Arrow Player New Arrivals for Month of September: “Jumbo,” “Snake Girl and the Silver-Haired Witch,” Pete Walker Collection and More
Arrow Video’s subscription on-demand video streaming service, Arrow Player, is about to close out its first year since premiering in October of 2020 with one hell of an announcement slate for Month 11 of its service.
At the top of the list is Zoé Wittock’s directorial debut Jumbo, starring Noémie Merlant as Jeanne, an introverted, eccentric & creative girl who starts working at an amusement park after hours and becomes drawn to the park’s new attraction, embarking on an otherworldly relationship. Jeanne lives with her mother Margarette, played by Emmanuelle Bercot, who struggles with her own romantic challenges and feels a connection to her daughter that isn’t exactly as mutual as she thinks.
The film explores themes that many romantic dramas have thoroughly mined, but it does things a little different: Jeanne becomes infatuated with someone at the amusement park however, where this would weave a yarn of a love affair with someone from the wrong side of the tracks, it’s instead focused on Jeanne’s attraction, pardon the pun, to the titular amusement park ride (officially, the ride is branded Move It, which seems a little too forward for a girl like Jeanne).
Jumbo has a feeling of smart self-awareness to it and Wittock’s script knows its audience, who will no doubt identify with Jeanne’s journey. Those who do find kinship with her will find comfort in its mish-mash of genre conventions and viewers will find parallels with struggles to communicate the need to be seen and respected. Jumbo will be available to stream on Arrow Player starting September 1st.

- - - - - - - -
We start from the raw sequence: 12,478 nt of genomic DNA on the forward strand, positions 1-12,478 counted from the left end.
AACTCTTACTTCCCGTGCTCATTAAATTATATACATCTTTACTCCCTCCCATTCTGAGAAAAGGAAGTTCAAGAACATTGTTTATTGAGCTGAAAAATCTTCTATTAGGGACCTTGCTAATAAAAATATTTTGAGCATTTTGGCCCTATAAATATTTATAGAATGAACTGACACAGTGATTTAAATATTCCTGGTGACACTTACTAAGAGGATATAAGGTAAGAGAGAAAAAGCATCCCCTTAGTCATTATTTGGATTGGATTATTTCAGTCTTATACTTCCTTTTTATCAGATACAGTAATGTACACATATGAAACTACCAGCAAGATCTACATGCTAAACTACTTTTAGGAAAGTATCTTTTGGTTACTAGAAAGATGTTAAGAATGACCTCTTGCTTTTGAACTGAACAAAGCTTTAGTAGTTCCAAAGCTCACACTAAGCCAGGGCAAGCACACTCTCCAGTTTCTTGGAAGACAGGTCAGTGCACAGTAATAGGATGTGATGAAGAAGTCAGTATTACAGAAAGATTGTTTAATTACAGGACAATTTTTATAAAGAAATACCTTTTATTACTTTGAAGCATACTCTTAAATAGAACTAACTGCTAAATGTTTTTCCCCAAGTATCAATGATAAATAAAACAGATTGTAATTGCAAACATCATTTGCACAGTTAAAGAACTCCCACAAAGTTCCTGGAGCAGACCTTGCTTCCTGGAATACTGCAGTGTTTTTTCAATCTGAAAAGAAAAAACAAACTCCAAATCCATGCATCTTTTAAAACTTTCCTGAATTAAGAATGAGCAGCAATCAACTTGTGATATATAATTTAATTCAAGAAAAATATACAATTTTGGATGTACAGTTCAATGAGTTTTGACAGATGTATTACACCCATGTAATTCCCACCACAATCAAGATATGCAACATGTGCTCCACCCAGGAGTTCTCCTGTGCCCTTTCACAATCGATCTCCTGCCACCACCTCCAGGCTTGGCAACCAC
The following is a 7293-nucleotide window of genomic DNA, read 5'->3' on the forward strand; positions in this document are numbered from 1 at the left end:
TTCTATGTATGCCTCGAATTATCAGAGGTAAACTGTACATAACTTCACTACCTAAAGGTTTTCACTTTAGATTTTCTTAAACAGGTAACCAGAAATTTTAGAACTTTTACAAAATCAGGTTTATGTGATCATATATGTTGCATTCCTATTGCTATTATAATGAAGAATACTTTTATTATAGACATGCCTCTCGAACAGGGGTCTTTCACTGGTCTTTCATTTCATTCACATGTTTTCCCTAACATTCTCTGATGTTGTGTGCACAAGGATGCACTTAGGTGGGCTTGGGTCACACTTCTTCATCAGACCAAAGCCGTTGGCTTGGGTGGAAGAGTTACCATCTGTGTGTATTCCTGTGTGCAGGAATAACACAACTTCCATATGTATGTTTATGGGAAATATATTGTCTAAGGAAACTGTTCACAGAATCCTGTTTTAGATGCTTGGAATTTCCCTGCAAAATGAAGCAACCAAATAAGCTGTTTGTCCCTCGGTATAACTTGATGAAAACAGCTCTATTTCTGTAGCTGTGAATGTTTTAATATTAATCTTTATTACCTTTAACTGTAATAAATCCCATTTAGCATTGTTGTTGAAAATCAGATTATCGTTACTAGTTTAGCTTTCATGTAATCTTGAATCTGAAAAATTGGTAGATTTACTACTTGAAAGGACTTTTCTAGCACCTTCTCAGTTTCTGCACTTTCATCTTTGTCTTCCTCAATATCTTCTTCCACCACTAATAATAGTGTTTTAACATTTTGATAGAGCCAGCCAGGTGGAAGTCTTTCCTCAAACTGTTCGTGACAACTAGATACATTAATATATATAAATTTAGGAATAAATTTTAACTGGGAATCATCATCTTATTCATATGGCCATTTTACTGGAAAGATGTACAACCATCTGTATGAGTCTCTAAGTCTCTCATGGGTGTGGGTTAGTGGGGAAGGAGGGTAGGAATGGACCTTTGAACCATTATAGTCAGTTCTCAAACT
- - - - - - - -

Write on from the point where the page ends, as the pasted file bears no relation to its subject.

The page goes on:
Another new title dropping on the 1st of the month is Noriaki Yuasa’s Snake Girl and the Silver-Haired Witch. Yuasa is known for helming the majority of Showa-era Gamera films starting in 1965. In 1968, he took a break from the other big green to make Snake Girl.
Yuasa has a knack for directing his adolescent characters with emphasis on innocence, and a natural drive for earnestness that pierce the grown-up characters’ hidden need for secrecy. Yachie Matsui plays Sayuri, a girl who reunites with her real parents after being orphaned most of her life. Her father is a herpetologist who keeps a variety of snakes in the house for his studies, and her mother has amnesia following an accident she’s been recovering from for months. Upon staying the night, she begins to notice strange things around the house: someone spying her through a hole in the wall, behind their altar of Buddha, and snakes slithering out of holes scattered around the house.
Yuasa employs a delectable swirling pastiche of mystery, a spooky house, and delightfully concocted monster-centric imagery not altogether unfamiliar to the whimsical style of Yōkai: 100 Monsters or Hausu. The visual stylings become self-indulgent in mesmerizing ways as the film goes on.
What is the most impressive about it is how it changes gears in almost a sudden move yet is executed so deftly to merge seamlessly from something so starkly fantastical. It picks up on some earlier traces of giallo to bring new energy to the back half and shows reverence to its Yōkai leanings, as if translated from the Italian imagery so iconic to its genre. Snake Girl and the Silver-Haired Witch is not a film to be missed.